Floating specialist Excelerate Energy LP has reached a deal to import liquefied natural gas (LNG) to Brazil as the nation continues to deal with rising power demand amid a historic drought that has left hydroelectric reservoirs depleted.
Under an initial deal struck with state-owned Petróleo Brasileiro SA, aka Petrobras, Houston-based Excelerate would deploy one of its existing floating storage and regasification units to the Bahia terminal. The unit would import LNG and regasify it for sale to Brazilian customers. The deal is still undergoing financial, legal and regulatory processes, Excelerate said.
“Petrobras’ decision to advance in the tender for leasing the Bahia regasification terminal to Excelerate is an important milestone in the process of promoting competition in the Brazilian natural gas sector. We understand that increasing access to flexible LNG supply is critical to stabilizing Brazil’s energy system, especially during adverse weather events such as the current severe drought,” Excelerate CEO Steven Kobos said.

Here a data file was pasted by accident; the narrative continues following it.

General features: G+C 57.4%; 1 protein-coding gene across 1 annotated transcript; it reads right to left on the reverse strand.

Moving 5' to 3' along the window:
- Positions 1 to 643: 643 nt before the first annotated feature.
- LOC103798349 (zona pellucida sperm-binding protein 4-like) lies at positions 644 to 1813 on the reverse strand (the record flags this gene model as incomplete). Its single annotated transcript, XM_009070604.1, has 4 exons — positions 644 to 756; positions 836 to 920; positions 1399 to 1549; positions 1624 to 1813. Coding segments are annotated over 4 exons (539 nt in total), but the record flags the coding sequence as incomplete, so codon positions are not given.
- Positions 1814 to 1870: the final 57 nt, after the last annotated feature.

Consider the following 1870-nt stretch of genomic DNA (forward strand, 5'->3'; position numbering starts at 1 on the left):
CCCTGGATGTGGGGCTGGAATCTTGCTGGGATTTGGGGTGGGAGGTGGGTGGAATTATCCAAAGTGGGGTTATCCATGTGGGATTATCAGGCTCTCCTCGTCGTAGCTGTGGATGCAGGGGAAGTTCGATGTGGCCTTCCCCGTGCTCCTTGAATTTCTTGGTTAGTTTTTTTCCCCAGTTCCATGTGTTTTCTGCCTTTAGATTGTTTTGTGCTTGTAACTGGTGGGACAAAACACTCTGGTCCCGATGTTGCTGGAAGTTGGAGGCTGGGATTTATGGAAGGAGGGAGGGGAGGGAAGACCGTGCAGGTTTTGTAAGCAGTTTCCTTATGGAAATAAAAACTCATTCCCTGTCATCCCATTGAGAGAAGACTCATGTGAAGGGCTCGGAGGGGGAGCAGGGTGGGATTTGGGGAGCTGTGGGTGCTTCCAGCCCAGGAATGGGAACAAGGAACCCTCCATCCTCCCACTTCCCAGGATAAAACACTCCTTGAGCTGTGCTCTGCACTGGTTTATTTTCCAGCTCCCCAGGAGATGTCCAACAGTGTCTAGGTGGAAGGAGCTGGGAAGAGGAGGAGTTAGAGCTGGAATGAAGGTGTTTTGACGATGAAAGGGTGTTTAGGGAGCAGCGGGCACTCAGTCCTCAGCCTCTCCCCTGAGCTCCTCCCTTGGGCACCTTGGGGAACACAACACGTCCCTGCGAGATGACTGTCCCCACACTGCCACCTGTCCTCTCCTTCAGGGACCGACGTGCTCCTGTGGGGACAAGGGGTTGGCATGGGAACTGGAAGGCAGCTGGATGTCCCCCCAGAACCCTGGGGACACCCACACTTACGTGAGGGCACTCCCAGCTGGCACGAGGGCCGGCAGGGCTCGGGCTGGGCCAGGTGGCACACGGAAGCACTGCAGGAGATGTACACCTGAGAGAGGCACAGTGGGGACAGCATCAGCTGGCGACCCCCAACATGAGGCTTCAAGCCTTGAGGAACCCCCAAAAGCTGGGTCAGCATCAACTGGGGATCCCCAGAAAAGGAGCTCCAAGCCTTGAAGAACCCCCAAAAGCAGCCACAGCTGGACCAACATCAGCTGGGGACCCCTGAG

This is not Excelerate’s first foray into the Brazilian market. The company has provided regasification to Brazil since 2012. In September 2020, Excelerate’s FSRU Experience broke an industry record for send-out capacity by reaching 1.06 Bcf at Petrobras’ Guanabara Bay LNG regasification terminal.
“Petrobras has trusted Excelerate with critical services for years, and we expect to continue to support Petrobras’ efforts to increase LNG access for the Brazilian energy market,”Kobos said. “We are proactively engaging with customers to assess their natural gas requirements and coordinating with Petrobras to ensure a timely and seamless transition of service.”Other LNG suppliers have recently notched deals to supply Brazil’s beleaguered power sector. New Fortress Energy Inc. said in early August it had inked eight sales agreements for 5.8 million gallons/day of LNG to underpin import terminals and power generation projects under development along Brazil’s coast. The nation saw record levels of imports in June, with most of the cargoes so far in 2021 being sourced from U.S. terminals.
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